In L.M. v Peel Children’s Aid Society, 2019 ONCA 841 confirms the use of a highly cautionary approach to summary judgment motions in child protection matters, in light of disagreement by the Manitoba Court of Appeal on that issue (Dakota Ojibway Child and Family Services v. MBH, 2019 MBCA 91.) The Ontario Court of Appeal reiterates its previous position in Kawartha that the test for summary judgment must be applied in the context of, and be sensitive to, the particularly high stakes and Charter rights of parents and children implicated in child protection cases. (pp. 45-52)
In L.M. the Ontario Court of Appeal also confirms that the CYFSA “significantly expanded the test for access to children in extended care by focusing on the best interests of the child and respect for the child’s views and wishes, and by emphasizing the special considerations that apply to children of Indigenous heritage.” (para 2)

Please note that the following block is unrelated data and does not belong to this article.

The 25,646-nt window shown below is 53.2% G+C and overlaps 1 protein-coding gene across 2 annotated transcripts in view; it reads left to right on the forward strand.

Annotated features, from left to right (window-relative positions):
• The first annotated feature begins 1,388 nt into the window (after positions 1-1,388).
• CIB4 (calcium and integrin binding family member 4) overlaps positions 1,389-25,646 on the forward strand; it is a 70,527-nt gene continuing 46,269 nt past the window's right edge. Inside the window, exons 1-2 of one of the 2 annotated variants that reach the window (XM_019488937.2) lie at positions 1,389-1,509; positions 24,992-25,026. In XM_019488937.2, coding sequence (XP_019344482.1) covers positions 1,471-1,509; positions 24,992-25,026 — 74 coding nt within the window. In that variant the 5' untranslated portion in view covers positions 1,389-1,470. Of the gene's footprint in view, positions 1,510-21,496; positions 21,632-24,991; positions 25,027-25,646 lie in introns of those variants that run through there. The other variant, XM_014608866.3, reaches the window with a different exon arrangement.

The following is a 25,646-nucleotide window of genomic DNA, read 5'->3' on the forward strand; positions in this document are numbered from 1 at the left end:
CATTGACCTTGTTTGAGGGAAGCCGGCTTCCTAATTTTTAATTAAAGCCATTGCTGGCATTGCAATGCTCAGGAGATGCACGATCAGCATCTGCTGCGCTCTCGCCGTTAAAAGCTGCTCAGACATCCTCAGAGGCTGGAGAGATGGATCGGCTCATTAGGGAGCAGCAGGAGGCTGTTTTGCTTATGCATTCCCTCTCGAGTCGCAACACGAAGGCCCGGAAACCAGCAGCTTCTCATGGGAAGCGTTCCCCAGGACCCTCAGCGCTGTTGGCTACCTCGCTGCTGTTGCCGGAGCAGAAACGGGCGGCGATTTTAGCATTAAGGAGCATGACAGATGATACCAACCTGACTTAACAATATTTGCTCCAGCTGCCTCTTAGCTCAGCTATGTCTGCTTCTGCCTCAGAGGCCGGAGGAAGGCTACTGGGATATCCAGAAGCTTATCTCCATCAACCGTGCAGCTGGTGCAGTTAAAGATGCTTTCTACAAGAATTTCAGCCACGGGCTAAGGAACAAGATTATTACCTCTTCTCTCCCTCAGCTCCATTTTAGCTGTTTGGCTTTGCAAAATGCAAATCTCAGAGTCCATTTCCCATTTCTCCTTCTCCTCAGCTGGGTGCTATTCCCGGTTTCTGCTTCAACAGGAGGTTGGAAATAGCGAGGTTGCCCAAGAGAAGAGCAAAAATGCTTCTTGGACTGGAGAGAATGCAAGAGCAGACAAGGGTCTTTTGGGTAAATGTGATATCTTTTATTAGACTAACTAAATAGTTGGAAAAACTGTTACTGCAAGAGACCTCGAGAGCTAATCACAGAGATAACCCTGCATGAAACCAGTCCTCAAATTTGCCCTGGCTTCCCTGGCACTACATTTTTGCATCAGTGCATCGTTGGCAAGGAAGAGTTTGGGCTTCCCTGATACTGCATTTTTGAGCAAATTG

It is an error of law for judges to take judicial notice of the fact that an access order would impair the children’s prospects for adoption and nor can the court rely on “common sense” and “informed experience” in support of that conclusion. Rather, the Society must present direct evidence or admissions from the family’s circumstances to support that claim, and in consideration of the varied forms of access that may be ordered. (para 7)
Congratulations to OACPL member, Jessica Gagne, for her hard work on this case!